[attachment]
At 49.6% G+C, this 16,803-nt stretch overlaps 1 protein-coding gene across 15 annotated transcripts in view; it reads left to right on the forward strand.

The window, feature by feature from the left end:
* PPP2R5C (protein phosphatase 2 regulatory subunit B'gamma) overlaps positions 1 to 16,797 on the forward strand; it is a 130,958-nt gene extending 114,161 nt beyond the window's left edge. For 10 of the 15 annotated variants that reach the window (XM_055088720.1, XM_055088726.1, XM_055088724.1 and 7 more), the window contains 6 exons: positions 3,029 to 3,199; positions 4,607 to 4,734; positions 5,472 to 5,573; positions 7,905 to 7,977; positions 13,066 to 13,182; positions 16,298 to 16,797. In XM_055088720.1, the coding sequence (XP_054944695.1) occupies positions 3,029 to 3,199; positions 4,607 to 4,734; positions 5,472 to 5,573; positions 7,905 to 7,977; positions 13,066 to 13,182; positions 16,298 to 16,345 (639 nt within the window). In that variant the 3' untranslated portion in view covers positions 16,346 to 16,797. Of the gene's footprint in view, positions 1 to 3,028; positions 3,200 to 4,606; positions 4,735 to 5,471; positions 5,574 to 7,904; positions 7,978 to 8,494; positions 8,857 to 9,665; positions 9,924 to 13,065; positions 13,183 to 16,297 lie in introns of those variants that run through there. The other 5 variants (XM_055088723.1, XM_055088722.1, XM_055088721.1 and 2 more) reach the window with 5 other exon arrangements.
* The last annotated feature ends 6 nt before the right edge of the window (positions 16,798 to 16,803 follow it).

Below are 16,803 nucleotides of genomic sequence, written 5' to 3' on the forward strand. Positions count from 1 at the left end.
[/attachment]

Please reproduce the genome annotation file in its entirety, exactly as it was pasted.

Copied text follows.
At 49.6% G+C, this 16,803-nt stretch overlaps 1 protein-coding gene across 15 annotated transcripts in view; it reads left to right on the forward strand.

The window, feature by feature from the left end:
* PPP2R5C (protein phosphatase 2 regulatory subunit B'gamma) overlaps positions 1 to 16,797 on the forward strand; it is a 130,958-nt gene extending 114,161 nt beyond the window's left edge. For 10 of the 15 annotated variants that reach the window (XM_055088720.1, XM_055088726.1, XM_055088724.1 and 7 more), the window contains 6 exons: positions 3,029 to 3,199; positions 4,607 to 4,734; positions 5,472 to 5,573; positions 7,905 to 7,977; positions 13,066 to 13,182; positions 16,298 to 16,797. In XM_055088720.1, the coding sequence (XP_054944695.1) occupies positions 3,029 to 3,199; positions 4,607 to 4,734; positions 5,472 to 5,573; positions 7,905 to 7,977; positions 13,066 to 13,182; positions 16,298 to 16,345 (639 nt within the window). In that variant the 3' untranslated portion in view covers positions 16,346 to 16,797. Of the gene's footprint in view, positions 1 to 3,028; positions 3,200 to 4,606; positions 4,735 to 5,471; positions 5,574 to 7,904; positions 7,978 to 8,494; positions 8,857 to 9,665; positions 9,924 to 13,065; positions 13,183 to 16,297 lie in introns of those variants that run through there. The other 5 variants (XM_055088723.1, XM_055088722.1, XM_055088721.1 and 2 more) reach the window with 5 other exon arrangements.
* The last annotated feature ends 6 nt before the right edge of the window (positions 16,798 to 16,803 follow it).

Below are 16,803 nucleotides of genomic sequence, written 5' to 3' on the forward strand. Positions count from 1 at the left end.